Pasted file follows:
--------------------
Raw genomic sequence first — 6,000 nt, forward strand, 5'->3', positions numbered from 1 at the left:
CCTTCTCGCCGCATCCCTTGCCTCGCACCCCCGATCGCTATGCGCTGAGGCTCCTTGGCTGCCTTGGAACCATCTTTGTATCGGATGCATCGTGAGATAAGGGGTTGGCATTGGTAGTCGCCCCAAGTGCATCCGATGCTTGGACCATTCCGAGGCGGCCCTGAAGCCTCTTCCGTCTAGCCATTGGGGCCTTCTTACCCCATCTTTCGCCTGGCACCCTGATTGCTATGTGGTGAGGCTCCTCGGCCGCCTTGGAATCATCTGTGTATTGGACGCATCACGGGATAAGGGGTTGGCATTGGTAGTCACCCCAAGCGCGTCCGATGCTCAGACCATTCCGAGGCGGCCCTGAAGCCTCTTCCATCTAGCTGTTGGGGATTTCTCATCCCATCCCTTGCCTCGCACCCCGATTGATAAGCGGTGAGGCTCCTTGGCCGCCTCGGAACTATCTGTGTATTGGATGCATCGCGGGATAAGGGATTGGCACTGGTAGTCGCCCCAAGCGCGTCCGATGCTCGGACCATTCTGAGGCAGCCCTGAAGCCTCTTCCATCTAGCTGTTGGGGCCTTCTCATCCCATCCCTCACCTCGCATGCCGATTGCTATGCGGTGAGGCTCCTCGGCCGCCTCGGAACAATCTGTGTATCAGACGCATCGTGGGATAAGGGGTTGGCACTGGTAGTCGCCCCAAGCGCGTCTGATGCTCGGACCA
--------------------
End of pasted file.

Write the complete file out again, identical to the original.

Raw genomic sequence first — 6,000 nt, forward strand, 5'->3', positions numbered from 1 at the left:
CCTTCTCGCCGCATCCCTTGCCTCGCACCCCCGATCGCTATGCGCTGAGGCTCCTTGGCTGCCTTGGAACCATCTTTGTATCGGATGCATCGTGAGATAAGGGGTTGGCATTGGTAGTCGCCCCAAGTGCATCCGATGCTTGGACCATTCCGAGGCGGCCCTGAAGCCTCTTCCGTCTAGCCATTGGGGCCTTCTTACCCCATCTTTCGCCTGGCACCCTGATTGCTATGTGGTGAGGCTCCTCGGCCGCCTTGGAATCATCTGTGTATTGGACGCATCACGGGATAAGGGGTTGGCATTGGTAGTCACCCCAAGCGCGTCCGATGCTCAGACCATTCCGAGGCGGCCCTGAAGCCTCTTCCATCTAGCTGTTGGGGATTTCTCATCCCATCCCTTGCCTCGCACCCCGATTGATAAGCGGTGAGGCTCCTTGGCCGCCTCGGAACTATCTGTGTATTGGATGCATCGCGGGATAAGGGATTGGCACTGGTAGTCGCCCCAAGCGCGTCCGATGCTCGGACCATTCTGAGGCAGCCCTGAAGCCTCTTCCATCTAGCTGTTGGGGCCTTCTCATCCCATCCCTCACCTCGCATGCCGATTGCTATGCGGTGAGGCTCCTCGGCCGCCTCGGAACAATCTGTGTATCAGACGCATCGTGGGATAAGGGGTTGGCACTGGTAGTCGCCCCAAGCGCGTCTGATGCTCGGACCA